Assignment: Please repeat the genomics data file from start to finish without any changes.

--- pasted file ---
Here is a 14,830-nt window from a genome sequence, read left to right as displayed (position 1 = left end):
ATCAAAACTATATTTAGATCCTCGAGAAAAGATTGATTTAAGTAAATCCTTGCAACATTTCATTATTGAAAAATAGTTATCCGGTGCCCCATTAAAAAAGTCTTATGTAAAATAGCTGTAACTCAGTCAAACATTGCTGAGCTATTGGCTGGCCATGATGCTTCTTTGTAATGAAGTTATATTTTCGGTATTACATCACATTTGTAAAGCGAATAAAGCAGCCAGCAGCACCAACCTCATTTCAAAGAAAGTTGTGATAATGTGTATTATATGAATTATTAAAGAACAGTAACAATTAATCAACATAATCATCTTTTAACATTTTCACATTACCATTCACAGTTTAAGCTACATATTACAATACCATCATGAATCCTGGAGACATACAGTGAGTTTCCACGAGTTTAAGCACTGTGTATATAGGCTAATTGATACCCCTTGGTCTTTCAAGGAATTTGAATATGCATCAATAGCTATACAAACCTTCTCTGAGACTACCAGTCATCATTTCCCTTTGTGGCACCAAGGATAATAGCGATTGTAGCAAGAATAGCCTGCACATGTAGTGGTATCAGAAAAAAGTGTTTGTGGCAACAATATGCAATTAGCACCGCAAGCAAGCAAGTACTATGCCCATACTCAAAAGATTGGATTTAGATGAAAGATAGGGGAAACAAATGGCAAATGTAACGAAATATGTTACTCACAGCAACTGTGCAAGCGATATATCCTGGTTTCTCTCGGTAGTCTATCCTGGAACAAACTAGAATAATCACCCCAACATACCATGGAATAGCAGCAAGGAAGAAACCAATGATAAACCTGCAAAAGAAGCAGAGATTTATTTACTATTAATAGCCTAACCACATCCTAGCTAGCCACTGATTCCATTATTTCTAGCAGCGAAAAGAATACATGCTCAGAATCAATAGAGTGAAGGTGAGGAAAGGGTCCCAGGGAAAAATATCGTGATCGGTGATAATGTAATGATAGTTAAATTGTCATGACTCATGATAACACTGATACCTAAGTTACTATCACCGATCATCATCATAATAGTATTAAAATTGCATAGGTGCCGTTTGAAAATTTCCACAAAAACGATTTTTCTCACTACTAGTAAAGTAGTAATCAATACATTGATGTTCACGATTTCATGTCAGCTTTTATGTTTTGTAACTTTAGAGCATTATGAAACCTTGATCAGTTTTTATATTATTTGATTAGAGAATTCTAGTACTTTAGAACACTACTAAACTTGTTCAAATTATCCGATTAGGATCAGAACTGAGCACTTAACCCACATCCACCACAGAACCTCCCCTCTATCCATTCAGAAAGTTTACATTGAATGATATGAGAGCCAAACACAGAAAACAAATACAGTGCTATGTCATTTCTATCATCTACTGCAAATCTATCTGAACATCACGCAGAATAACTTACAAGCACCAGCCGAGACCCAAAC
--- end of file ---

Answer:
Here is a 14,830-nt window from a genome sequence, read left to right as displayed (position 1 = left end):
ATCAAAACTATATTTAGATCCTCGAGAAAAGATTGATTTAAGTAAATCCTTGCAACATTTCATTATTGAAAAATAGTTATCCGGTGCCCCATTAAAAAAGTCTTATGTAAAATAGCTGTAACTCAGTCAAACATTGCTGAGCTATTGGCTGGCCATGATGCTTCTTTGTAATGAAGTTATATTTTCGGTATTACATCACATTTGTAAAGCGAATAAAGCAGCCAGCAGCACCAACCTCATTTCAAAGAAAGTTGTGATAATGTGTATTATATGAATTATTAAAGAACAGTAACAATTAATCAACATAATCATCTTTTAACATTTTCACATTACCATTCACAGTTTAAGCTACATATTACAATACCATCATGAATCCTGGAGACATACAGTGAGTTTCCACGAGTTTAAGCACTGTGTATATAGGCTAATTGATACCCCTTGGTCTTTCAAGGAATTTGAATATGCATCAATAGCTATACAAACCTTCTCTGAGACTACCAGTCATCATTTCCCTTTGTGGCACCAAGGATAATAGCGATTGTAGCAAGAATAGCCTGCACATGTAGTGGTATCAGAAAAAAGTGTTTGTGGCAACAATATGCAATTAGCACCGCAAGCAAGCAAGTACTATGCCCATACTCAAAAGATTGGATTTAGATGAAAGATAGGGGAAACAAATGGCAAATGTAACGAAATATGTTACTCACAGCAACTGTGCAAGCGATATATCCTGGTTTCTCTCGGTAGTCTATCCTGGAACAAACTAGAATAATCACCCCAACATACCATGGAATAGCAGCAAGGAAGAAACCAATGATAAACCTGCAAAAGAAGCAGAGATTTATTTACTATTAATAGCCTAACCACATCCTAGCTAGCCACTGATTCCATTATTTCTAGCAGCGAAAAGAATACATGCTCAGAATCAATAGAGTGAAGGTGAGGAAAGGGTCCCAGGGAAAAATATCGTGATCGGTGATAATGTAATGATAGTTAAATTGTCATGACTCATGATAACACTGATACCTAAGTTACTATCACCGATCATCATCATAATAGTATTAAAATTGCATAGGTGCCGTTTGAAAATTTCCACAAAAACGATTTTTCTCACTACTAGTAAAGTAGTAATCAATACATTGATGTTCACGATTTCATGTCAGCTTTTATGTTTTGTAACTTTAGAGCATTATGAAACCTTGATCAGTTTTTATATTATTTGATTAGAGAATTCTAGTACTTTAGAACACTACTAAACTTGTTCAAATTATCCGATTAGGATCAGAACTGAGCACTTAACCCACATCCACCACAGAACCTCCCCTCTATCCATTCAGAAAGTTTACATTGAATGATATGAGAGCCAAACACAGAAAACAAATACAGTGCTATGTCATTTCTATCATCTACTGCAAATCTATCTGAACATCACGCAGAATAACTTACAAGCACCAGCCGAGACCCAAAC